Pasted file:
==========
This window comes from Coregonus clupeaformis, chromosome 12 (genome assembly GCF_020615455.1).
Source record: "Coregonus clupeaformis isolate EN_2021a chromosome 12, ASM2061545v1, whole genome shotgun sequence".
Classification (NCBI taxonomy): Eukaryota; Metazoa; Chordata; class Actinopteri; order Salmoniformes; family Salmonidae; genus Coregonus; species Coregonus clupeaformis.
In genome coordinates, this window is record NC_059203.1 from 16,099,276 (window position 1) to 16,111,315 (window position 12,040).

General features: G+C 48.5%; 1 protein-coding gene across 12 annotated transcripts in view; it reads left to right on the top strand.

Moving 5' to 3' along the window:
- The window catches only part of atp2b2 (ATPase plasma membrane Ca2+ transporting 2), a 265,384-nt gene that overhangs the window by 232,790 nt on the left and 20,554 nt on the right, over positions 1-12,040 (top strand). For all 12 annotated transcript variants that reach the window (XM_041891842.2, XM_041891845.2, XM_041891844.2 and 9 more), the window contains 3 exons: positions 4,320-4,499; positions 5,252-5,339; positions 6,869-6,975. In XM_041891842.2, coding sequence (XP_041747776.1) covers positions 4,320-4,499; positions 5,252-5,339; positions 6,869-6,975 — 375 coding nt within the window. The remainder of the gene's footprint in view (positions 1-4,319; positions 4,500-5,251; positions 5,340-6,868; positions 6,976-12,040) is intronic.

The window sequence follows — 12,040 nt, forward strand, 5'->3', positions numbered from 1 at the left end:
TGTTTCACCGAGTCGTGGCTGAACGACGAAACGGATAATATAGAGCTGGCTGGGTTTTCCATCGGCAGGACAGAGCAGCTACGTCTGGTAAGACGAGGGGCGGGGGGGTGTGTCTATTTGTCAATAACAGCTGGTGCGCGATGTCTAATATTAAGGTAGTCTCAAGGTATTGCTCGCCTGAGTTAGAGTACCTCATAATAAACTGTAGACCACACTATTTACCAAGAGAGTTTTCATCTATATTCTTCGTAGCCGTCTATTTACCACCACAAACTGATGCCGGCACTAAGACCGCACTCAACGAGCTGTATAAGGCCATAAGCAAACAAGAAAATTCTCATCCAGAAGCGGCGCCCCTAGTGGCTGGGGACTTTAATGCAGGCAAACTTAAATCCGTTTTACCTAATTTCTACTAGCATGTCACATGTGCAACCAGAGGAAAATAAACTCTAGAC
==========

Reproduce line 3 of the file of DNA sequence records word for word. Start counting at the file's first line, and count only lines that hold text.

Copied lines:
Classification (NCBI taxonomy): Eukaryota; Metazoa; Chordata; class Actinopteri; order Salmoniformes; family Salmonidae; genus Coregonus; species Coregonus clupeaformis.